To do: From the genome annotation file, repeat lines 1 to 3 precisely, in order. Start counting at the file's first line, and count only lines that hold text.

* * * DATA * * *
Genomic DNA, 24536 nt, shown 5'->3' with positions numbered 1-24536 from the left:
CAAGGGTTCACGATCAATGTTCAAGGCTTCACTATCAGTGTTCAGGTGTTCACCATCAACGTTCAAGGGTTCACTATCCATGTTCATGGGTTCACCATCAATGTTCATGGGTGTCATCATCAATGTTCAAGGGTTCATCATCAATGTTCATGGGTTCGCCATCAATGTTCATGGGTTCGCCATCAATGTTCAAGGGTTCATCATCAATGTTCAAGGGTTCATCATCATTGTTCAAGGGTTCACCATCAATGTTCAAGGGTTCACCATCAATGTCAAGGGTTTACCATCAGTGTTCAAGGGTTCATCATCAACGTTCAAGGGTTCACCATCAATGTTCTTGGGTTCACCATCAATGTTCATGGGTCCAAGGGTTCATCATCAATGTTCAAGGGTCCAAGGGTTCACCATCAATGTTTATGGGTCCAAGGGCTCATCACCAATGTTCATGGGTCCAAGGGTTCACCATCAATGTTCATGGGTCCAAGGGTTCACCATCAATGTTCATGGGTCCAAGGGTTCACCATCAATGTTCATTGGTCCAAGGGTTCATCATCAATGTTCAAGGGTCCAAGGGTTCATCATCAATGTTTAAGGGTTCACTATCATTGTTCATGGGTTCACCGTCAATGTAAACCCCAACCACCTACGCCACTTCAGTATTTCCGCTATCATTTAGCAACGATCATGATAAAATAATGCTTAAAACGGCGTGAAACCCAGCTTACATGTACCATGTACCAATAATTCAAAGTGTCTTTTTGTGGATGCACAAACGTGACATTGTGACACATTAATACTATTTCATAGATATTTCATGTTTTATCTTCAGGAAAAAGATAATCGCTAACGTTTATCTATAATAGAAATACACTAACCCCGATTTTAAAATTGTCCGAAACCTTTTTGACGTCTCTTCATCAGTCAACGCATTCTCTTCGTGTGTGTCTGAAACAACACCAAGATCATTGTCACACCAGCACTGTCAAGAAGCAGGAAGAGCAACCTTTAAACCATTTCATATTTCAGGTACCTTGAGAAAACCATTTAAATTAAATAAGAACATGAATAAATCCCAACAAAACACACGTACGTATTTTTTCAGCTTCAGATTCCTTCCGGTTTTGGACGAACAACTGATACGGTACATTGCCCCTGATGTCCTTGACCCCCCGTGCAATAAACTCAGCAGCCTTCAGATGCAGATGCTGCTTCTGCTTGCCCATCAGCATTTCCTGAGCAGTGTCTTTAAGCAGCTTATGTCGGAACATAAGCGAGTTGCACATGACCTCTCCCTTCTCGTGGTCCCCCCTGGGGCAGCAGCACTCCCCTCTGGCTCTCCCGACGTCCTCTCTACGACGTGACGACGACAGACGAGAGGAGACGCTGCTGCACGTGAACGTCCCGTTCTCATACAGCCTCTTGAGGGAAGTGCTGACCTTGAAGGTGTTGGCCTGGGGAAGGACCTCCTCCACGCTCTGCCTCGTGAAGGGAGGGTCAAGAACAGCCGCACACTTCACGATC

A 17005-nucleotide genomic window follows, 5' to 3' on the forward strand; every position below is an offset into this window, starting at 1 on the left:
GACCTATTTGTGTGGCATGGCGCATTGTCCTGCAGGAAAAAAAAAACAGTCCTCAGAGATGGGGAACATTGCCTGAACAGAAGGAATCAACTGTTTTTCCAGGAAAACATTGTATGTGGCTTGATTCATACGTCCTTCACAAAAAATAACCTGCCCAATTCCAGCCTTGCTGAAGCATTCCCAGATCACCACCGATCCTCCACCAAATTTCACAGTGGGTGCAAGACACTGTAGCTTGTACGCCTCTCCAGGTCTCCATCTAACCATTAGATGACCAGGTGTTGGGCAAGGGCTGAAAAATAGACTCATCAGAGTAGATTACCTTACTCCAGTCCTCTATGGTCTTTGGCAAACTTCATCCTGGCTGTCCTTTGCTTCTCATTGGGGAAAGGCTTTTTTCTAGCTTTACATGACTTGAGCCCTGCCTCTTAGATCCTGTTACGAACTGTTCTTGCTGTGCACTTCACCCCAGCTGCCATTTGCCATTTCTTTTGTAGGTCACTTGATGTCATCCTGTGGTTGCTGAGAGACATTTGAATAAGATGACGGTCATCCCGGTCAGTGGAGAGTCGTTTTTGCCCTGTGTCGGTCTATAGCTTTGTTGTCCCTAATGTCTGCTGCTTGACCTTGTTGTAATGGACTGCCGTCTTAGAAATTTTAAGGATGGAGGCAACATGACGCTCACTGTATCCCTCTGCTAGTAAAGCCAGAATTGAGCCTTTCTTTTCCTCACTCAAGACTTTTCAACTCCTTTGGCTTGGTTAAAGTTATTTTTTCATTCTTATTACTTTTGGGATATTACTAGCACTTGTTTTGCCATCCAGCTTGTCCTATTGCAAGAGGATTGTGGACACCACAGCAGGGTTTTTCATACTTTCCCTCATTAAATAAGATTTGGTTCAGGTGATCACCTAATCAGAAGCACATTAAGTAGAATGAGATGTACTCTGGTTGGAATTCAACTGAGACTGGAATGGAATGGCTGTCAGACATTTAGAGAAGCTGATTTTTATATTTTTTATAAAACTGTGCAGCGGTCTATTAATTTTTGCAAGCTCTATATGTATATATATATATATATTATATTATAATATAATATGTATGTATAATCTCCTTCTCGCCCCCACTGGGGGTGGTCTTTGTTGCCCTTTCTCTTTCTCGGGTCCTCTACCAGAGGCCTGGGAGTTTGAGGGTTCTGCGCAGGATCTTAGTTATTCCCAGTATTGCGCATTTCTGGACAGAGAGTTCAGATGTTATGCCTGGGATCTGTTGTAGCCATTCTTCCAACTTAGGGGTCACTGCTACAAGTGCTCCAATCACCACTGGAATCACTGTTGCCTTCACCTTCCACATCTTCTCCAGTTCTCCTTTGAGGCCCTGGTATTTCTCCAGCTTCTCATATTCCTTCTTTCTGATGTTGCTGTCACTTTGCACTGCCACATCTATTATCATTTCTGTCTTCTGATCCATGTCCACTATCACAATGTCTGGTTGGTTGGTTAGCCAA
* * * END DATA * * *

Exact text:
Genomic DNA, 24536 nt, shown 5'->3' with positions numbered 1-24536 from the left:
CAAGGGTTCACGATCAATGTTCAAGGCTTCACTATCAGTGTTCAGGTGTTCACCATCAACGTTCAAGGGTTCACTATCCATGTTCATGGGTTCACCATCAATGTTCATGGGTGTCATCATCAATGTTCAAGGGTTCATCATCAATGTTCATGGGTTCGCCATCAATGTTCATGGGTTCGCCATCAATGTTCAAGGGTTCATCATCAATGTTCAAGGGTTCATCATCATTGTTCAAGGGTTCACCATCAATGTTCAAGGGTTCACCATCAATGTCAAGGGTTTACCATCAGTGTTCAAGGGTTCATCATCAACGTTCAAGGGTTCACCATCAATGTTCTTGGGTTCACCATCAATGTTCATGGGTCCAAGGGTTCATCATCAATGTTCAAGGGTCCAAGGGTTCACCATCAATGTTTATGGGTCCAAGGGCTCATCACCAATGTTCATGGGTCCAAGGGTTCACCATCAATGTTCATGGGTCCAAGGGTTCACCATCAATGTTCATGGGTCCAAGGGTTCACCATCAATGTTCATTGGTCCAAGGGTTCATCATCAATGTTCAAGGGTCCAAGGGTTCATCATCAATGTTTAAGGGTTCACTATCATTGTTCATGGGTTCACCGTCAATGTAAACCCCAACCACCTACGCCACTTCAGTATTTCCGCTATCATTTAGCAACGATCATGATAAAATAATGCTTAAAACGGCGTGAAACCCAGCTTACATGTACCATGTACCAATAATTCAAAGTGTCTTTTTGTGGATGCACAAACGTGACATTGTGACACATTAATACTATTTCATAGATATTTCATGTTTTATCTTCAGGAAAAAGATAATCGCTAACGTTTATCTATAATAGAAATACACTAACCCCGATTTTAAAATTGTCCGAAACCTTTTTGACGTCTCTTCATCAGTCAACGCATTCTCTTCGTGTGTGTCTGAAACAACACCAAGATCATTGTCACACCAGCACTGTCAAGAAGCAGGAAGAGCAACCTTTAAACCATTTCATATTTCAGGTACCTTGAGAAAACCATTTAAATTAAATAAGAACATGAATAAATCCCAACAAAACACACGTACGTATTTTTTCAGCTTCAGATTCCTTCCGGTTTTGGACGAACAACTGATACGGTACATTGCCCCTGATGTCCTTGACCCCCCGTGCAATAAACTCAGCAGCCTTCAGATGCAGATGCTGCTTCTGCTTGCCCATCAGCATTTCCTGAGCAGTGTCTTTAAGCAGCTTATGTCGGAACATAAGCGAGTTGCACATGACCTCTCCCTTCTCGTGGTCCCCCCTGGGGCAGCAGCACTCCCCTCTGGCTCTCCCGACGTCCTCTCTACGACGTGACGACGACAGACGAGAGGAGACGCTGCTGCACGTGAACGTCCCGTTCTCATACAGCCTCTTGAGGGAAGTGCTGACCTTGAAGGTGTTGGCCTGGGGAAGGACCTCCTCCACGCTCTGCCTCGTGAAGGGAGGGTCAAGAACAGCCGCACACTTCACGATC

A 17005-nucleotide genomic window follows, 5' to 3' on the forward strand; every position below is an offset into this window, starting at 1 on the left: